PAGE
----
Friday, October 30, 2009

Public option and public perception

ABC News reports that according to its latest poll, more Americans prefer a health reform bill with a public option and no Republican support than a bill without a public option that attracts Republican support.

It's not surprising that more people would care about results than about process. And a majority does support a public option when that term is adequately defined within the question (as it is in the ABC/WaPo's basic question about the public option). Nonetheless, I suspect that many may not have precisely understood this particular question. Here's the wording:
"Which of these would you prefer – (a plan that includes some form of government-sponsored health insurance for people who can’t get affordable private insurance, but is approved without support from Republicans in Congress); or (a plan that is approved with support from Republicans in Congress, but does not include any form of government-sponsored health insurance for people who can’t get affordable private insurance)?"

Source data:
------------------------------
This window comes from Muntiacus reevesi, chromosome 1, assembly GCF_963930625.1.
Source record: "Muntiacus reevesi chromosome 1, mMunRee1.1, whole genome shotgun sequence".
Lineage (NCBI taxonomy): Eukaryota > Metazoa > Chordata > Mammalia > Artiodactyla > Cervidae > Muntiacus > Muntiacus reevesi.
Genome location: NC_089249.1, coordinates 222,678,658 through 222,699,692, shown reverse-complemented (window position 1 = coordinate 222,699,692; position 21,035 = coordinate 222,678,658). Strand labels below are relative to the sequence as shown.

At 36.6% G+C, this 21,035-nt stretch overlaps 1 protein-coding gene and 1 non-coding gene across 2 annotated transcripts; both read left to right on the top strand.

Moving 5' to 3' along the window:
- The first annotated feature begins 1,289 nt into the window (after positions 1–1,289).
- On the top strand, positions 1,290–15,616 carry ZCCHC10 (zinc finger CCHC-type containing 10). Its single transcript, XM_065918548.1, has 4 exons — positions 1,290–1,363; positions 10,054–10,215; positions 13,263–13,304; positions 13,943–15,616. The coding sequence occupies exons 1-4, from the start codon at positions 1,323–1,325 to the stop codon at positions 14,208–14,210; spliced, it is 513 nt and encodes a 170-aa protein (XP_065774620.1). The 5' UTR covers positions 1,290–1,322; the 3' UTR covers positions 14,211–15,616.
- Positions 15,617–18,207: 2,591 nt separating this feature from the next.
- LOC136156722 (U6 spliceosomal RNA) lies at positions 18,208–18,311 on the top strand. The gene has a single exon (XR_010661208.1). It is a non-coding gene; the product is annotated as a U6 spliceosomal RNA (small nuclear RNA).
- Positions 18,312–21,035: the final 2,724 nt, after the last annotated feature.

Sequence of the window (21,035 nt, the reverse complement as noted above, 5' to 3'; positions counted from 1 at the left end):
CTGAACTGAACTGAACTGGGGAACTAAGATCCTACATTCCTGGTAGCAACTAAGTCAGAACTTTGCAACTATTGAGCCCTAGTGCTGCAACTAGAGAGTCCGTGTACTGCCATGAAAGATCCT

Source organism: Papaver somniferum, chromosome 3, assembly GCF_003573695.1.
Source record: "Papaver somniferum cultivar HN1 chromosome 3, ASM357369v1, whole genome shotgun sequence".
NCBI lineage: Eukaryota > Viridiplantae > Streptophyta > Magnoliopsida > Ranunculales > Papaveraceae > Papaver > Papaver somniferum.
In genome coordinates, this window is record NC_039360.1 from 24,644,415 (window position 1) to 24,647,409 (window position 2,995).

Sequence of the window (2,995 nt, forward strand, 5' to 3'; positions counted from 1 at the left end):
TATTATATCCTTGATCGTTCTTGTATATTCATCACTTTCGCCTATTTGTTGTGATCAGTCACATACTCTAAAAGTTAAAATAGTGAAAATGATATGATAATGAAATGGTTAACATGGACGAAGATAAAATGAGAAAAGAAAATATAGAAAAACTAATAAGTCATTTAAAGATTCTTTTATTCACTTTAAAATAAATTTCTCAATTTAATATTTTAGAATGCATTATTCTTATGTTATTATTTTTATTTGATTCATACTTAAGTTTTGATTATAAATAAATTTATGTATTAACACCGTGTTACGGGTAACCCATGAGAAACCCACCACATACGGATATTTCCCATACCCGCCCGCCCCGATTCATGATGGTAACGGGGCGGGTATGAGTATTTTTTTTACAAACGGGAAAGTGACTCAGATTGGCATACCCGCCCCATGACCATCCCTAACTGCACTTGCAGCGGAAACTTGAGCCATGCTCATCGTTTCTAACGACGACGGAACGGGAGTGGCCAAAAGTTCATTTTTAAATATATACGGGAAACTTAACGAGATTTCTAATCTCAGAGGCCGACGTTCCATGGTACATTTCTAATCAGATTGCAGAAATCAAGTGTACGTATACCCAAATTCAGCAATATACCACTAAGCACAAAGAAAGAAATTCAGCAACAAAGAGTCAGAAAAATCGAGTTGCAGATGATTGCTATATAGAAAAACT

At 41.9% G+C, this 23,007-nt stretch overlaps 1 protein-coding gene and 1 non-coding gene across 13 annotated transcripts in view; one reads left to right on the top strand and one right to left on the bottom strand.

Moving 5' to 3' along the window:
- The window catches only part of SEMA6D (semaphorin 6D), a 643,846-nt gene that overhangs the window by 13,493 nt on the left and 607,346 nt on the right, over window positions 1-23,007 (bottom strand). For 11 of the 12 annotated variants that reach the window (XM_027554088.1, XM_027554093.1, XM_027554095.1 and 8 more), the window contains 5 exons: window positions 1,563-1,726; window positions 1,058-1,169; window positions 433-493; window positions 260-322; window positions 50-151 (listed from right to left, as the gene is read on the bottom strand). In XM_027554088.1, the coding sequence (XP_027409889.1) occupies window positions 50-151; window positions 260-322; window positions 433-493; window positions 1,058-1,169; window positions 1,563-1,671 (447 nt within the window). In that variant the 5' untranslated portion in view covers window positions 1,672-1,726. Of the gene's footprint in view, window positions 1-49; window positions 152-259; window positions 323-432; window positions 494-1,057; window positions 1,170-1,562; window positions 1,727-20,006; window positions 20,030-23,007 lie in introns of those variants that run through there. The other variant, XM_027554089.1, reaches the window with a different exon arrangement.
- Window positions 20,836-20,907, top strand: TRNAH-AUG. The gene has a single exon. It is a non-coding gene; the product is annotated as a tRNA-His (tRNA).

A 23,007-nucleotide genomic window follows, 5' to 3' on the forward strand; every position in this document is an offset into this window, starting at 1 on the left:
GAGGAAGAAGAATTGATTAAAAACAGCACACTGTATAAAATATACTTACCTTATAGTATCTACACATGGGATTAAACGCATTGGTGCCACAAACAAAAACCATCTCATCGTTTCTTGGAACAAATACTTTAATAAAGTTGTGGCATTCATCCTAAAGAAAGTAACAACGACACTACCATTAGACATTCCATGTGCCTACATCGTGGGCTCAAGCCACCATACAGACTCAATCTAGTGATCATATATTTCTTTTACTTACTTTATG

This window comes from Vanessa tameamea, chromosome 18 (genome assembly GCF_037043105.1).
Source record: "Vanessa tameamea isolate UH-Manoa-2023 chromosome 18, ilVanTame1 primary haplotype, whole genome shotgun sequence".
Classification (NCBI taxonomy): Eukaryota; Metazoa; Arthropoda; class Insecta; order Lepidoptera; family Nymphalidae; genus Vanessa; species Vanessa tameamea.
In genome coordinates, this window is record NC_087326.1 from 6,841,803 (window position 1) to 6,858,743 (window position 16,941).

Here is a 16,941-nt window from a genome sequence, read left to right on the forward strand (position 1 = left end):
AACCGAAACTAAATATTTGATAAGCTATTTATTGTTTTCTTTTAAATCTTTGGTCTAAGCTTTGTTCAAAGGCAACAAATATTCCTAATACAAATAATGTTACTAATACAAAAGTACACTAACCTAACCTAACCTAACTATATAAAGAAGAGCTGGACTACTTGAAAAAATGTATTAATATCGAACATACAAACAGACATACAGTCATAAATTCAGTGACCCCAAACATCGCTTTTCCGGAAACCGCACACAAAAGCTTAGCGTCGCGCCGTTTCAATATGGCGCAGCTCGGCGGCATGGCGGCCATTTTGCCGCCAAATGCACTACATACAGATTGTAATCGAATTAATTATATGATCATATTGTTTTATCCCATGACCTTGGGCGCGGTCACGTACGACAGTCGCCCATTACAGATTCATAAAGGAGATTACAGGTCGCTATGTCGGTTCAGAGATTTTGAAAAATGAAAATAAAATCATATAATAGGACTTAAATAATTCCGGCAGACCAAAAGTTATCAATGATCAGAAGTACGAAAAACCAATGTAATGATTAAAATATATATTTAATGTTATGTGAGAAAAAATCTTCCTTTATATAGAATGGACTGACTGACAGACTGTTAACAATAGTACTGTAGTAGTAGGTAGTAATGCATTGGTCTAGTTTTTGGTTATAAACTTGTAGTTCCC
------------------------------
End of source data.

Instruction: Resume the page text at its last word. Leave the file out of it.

How many of those who prefer "a plan with some form of government-sponsored health insurance..." fully grasp that the bipartisan alternative would provide government-subsidized access to private insurance in a government-structured exchange that retails plans with government-mandated minimum coverage terms?

I'm all in favor of the public option myself, because I think that for-profit health insurance is a travesty and that government monopsony (control over the pricing of services) is the only way to control costs and guarantee uniform coverage. But I don't think this poll question gets across the benefits that would remain available in a reform bill with no public option.

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